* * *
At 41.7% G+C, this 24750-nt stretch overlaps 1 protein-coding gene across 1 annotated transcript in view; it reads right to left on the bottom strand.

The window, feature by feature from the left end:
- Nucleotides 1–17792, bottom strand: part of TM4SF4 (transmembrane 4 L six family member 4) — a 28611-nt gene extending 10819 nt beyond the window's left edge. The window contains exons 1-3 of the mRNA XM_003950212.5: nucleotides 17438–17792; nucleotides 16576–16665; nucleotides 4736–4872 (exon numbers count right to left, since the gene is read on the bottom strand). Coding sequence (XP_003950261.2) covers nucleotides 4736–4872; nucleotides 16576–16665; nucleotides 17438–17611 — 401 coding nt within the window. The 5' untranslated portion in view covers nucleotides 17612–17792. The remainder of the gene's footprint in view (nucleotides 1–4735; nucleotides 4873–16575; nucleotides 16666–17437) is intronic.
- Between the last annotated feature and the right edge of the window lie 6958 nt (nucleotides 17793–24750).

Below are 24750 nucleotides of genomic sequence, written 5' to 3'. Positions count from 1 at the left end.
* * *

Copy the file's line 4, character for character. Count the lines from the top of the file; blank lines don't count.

- Between the last annotated feature and the right edge of the window lie 6958 nt (nucleotides 17793–24750).